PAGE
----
Jim Smart
February 27, 2007

If you're old enough to remember fuel for 34-cents a gallon, Sunoco's Custom Blending pump, and the shock of the Arab Oil Embargo in the mid '70s, you understand the need for alternative fuels. People are unhappy with the price of gasoline these days, but at least it's still available for purchase. Thirty-six years ago, there were gas lines, odd and even license plate days, ten-gallon purchase limits, and other reminders of the limited availability of fossil fuels. In 1979, we went through gas shortages and higher prices to further prove our dependency on foreign oil.

The high cost of gasoline isn't rooted so much in the greed of oil companies as it is centered more on the anticipated availability of crude oil and limited refining capacity. The U.S. has a healthy appetite for fossil fuels, consuming more than any other country. We have always gotten the volume discount in a stable oil marketplace, which is why it has long been cheap and plentiful here. But oil markets are not stable anymore. What's more, we are our own worst enemies: we expect gasoline to be plentiful and cheap, but are unwilling to allow the construction of new refineries. Demand goes up and availability fails to keep pace, resulting in higher prices at the pump.

We've been reading about ethanol for the better part of 35 years. In the '70s, petroleum companies put a percentage of it in gasoline, creating "Gasohol." It smelled strange and didn't yield the same kind of fuel economy as gasoline or solve our energy problems. Once the economy caught up with price and availability, Gasohol went away.

Brazil has been running an ethanol and gasoline blend as a primary motor fuel for many years. Brazilians have learned that a 20 percent blend runs without consequence. More recently, Brazil has pushed it to a 24 percent blend as a means of getting weaned off petroleum.

E85 is a blend of 85-percent ethanol and 15-percent unleaded gasoline. It is considered an alternative fuel as defined by the U.S. Department of Energy. It's a clean-burning, high-octane fuel, reducing hydrocarbon emissions and greenhouse gasses, making the environmentalists, atmosphere, and our lungs happier. E85 enjoys a happy relationship with newer flex-fuel vehicles (FFV), such as Ford's late-model Ranger pickup, Taurus, Crown Victoria, and Lincoln Town Car. Mustang does not yet have this option. FFVs have electronic engine control designed to sense E85 in the tank to adjust fuel and ignition mapping for proper operation.

Ethanol fuel use calls for materials designed for ethanol, such as certain fuel hoses. The same is true for steel fuel lines and die-cast parts. Have you inspected your fuel hoses lately? Today's fuels are more corrosive on fuel system parts. Dry-rotted and cracked hoses can become dangerous if they fail.

Ethanol is not new. Henry Ford produced the first FFV-the Model T-in the '20s. He built it for self-reliant farmers who could produce their own ethanol from corn. Moonshine is actually one form, manufactured in a backyard still. Ethanol for cars was made the same way. Instead of fancy electronics and alternative materials, the only thing to be done was adjust fuel mixture and spark timing.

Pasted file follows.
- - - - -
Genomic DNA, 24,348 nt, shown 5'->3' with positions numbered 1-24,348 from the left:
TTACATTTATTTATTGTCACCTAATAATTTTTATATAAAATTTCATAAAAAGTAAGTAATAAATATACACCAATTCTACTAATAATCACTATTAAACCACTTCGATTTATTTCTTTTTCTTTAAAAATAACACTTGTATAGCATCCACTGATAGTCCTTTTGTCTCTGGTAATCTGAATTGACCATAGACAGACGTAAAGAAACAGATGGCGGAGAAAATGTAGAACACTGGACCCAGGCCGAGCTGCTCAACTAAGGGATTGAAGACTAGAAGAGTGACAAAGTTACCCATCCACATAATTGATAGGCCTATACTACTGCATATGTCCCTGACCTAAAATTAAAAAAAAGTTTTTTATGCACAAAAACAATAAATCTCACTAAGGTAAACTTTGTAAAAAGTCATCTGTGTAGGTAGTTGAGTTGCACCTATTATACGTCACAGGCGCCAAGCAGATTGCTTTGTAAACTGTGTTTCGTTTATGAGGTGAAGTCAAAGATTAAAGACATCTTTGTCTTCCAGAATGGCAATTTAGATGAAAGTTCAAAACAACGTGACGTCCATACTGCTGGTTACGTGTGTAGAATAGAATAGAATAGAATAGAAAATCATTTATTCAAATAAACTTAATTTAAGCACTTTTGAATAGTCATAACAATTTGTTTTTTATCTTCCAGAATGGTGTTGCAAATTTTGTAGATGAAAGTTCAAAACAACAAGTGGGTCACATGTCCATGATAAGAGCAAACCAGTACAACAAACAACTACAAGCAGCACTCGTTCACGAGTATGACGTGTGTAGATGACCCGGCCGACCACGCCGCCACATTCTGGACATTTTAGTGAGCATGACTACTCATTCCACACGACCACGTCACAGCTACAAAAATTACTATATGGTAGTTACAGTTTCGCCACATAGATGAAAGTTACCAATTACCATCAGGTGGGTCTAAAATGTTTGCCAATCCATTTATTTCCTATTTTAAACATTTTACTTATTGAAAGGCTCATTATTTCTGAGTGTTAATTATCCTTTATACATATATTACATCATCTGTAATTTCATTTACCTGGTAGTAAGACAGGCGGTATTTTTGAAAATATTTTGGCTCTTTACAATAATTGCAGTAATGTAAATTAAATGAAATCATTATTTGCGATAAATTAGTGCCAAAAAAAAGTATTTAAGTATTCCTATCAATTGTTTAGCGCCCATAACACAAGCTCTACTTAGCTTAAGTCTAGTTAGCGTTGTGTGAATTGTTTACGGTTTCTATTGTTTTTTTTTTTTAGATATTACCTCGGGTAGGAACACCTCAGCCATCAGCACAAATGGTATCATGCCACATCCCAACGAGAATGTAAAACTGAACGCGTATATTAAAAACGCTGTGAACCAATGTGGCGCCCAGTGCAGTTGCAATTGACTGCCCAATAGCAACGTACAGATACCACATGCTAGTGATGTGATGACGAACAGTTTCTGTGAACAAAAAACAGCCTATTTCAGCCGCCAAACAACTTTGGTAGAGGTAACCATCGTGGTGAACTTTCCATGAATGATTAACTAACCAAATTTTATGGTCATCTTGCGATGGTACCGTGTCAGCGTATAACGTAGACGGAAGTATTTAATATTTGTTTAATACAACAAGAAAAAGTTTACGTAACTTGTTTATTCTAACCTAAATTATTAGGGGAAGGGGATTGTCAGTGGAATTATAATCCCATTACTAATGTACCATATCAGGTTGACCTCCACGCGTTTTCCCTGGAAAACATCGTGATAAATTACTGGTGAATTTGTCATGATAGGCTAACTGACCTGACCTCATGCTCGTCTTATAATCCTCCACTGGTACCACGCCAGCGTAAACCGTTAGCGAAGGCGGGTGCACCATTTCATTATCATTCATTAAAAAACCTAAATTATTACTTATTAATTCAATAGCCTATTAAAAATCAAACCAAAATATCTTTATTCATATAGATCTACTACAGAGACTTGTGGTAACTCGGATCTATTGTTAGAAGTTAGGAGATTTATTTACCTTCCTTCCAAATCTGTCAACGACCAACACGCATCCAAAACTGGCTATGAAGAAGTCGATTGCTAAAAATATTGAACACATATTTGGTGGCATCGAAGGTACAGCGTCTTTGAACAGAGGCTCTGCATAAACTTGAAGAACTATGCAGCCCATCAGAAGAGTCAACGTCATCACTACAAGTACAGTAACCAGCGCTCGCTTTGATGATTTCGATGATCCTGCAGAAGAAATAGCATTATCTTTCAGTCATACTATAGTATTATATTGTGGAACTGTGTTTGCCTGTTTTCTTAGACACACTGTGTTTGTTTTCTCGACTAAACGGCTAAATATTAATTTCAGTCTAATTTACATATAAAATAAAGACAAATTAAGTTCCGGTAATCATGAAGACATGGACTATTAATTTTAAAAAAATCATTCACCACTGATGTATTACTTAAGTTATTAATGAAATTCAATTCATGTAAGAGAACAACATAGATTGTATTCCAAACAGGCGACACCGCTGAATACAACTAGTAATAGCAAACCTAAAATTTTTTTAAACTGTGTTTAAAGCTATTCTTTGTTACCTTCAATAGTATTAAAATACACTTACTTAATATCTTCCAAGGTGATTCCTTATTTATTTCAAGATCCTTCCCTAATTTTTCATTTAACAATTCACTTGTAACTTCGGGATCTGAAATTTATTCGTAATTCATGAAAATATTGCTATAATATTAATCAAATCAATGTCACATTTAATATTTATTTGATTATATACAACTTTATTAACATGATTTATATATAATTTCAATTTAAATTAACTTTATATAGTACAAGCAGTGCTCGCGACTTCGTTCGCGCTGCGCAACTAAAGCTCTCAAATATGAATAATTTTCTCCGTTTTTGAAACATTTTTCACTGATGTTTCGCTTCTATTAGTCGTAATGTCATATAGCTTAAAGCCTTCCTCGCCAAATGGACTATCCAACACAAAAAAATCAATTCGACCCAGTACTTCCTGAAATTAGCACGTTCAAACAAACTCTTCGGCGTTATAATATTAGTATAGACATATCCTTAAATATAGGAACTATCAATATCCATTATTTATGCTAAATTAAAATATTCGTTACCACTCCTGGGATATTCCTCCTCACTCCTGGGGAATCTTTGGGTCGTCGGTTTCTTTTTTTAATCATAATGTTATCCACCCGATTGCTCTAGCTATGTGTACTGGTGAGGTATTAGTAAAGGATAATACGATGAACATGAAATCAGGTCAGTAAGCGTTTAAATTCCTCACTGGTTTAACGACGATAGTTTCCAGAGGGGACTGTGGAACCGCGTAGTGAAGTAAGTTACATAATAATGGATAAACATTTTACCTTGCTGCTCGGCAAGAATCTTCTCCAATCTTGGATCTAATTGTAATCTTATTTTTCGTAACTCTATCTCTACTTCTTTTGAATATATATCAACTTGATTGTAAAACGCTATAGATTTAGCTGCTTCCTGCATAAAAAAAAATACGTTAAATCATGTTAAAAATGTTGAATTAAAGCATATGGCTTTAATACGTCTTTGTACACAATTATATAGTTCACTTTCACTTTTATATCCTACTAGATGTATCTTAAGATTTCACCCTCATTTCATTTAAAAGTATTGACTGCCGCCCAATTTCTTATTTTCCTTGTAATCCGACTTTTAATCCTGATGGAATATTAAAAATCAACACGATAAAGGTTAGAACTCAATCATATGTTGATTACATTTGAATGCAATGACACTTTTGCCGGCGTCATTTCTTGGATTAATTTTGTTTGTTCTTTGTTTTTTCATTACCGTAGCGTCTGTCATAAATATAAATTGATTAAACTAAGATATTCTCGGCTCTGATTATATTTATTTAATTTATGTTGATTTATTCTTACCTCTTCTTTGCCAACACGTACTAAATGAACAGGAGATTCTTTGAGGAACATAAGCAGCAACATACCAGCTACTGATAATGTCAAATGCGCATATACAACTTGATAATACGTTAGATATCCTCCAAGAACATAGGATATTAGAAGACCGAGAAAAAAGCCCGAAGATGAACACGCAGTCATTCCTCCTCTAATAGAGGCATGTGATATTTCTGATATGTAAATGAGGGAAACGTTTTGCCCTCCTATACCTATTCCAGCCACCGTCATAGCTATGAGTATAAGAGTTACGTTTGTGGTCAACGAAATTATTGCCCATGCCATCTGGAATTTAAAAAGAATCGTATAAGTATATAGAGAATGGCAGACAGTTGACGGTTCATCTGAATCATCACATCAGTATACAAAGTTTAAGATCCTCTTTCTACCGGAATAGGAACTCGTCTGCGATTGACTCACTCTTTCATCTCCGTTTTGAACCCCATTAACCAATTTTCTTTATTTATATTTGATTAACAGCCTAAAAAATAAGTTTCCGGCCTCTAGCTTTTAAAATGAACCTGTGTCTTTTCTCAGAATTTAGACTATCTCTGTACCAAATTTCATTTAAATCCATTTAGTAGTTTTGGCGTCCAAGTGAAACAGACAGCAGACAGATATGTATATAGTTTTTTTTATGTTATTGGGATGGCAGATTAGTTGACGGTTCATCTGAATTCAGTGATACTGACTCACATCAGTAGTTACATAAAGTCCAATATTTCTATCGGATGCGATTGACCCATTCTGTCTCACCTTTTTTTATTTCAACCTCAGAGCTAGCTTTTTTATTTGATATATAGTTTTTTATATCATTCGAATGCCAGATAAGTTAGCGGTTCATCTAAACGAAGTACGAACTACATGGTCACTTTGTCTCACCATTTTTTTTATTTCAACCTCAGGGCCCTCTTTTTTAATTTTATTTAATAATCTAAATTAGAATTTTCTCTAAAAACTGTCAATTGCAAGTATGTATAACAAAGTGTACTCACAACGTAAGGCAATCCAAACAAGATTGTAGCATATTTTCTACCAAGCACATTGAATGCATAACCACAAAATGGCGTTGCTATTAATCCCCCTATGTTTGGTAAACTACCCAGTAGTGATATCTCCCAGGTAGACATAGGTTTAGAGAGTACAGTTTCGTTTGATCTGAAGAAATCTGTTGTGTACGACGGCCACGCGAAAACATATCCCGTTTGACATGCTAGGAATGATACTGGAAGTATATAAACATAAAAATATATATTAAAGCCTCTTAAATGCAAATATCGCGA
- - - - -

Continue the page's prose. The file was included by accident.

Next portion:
That isn't the only difference with an FFV, however. It also uses materials designed to withstand the corrosive and conductive nature of ethanol. This means you can't pump E85 into your late-model Mustang just because it has electronic engine control. If you do, the oxygen sensors pick up on the increased amount of oxygen in exhaust gasses and enrich the fuel mixture. This is okay sometimes and in small quantities, but it's bad to do it too often.

E85 has an octane rating of 105, which is a high spark-knock value. It performs well in high-compression engines where the octane level is crucial to reliable performance. More than one percent of water contamination causes problems in ethanol fuels, including serious fuel system corrosion, as well as internal engine problems during cold start. Engine damage may also occur when water turns to steam.

Producing E85 is also good for the farming industry because it could put American farmers back in business, giving them reason to plant plenty of renewable corn for the ethanol industry. How it will all come together and get to pumps nationwide remains to be seen. Availability of E85 is currently sparse, it's expected to improve. You can bet the oil companies will be right at the heart of this effort because there's money to be made.

Minnesota is interested in making ethanol available to the masses, and they'll start by using E20-gasoline with a 20 percent ethanol mix. Other states are gradually getting on the ethanol bandwagon. Portland, Oregon, will mandate the availability of E85 and bio-diesel fuels by 2009, according to Wikipedia. What this may mean for all vehicle owners is careful attention to what they are pumping and what kind of ethanol fuel is right for the application. Most automakers allow the use of a 10 percent ethanol gasoline (E10) without voiding the warranty, and it's available around the country now. E20 is what we can expect in the beginning for vehicles that won't run on E85. When pushing the ethanol mix to 20 percent, there don't appear to be any consequences, as proven in other countries such as Brazil and Sweden.

Although ethanol is a cleaner, renewable motor fuel, there are trade-offs. You will burn more fuel because ethanol yields fewer BTUs (British Thermal Units) than gasoline. You get less power from a given amount of throttle, so you have to lean on it harder for the same amount of power. The more open the throttle, the more ethanol and gasoline will burn. We get less heat energy from fewer BTUs, which is where power comes from.

Whether or not you use ethanol is a personal decision based on economics and your Mustang's fuel system. Regardless of the outcome, this ethanol awareness gets us back to the same thinking and hope experienced in the '70s.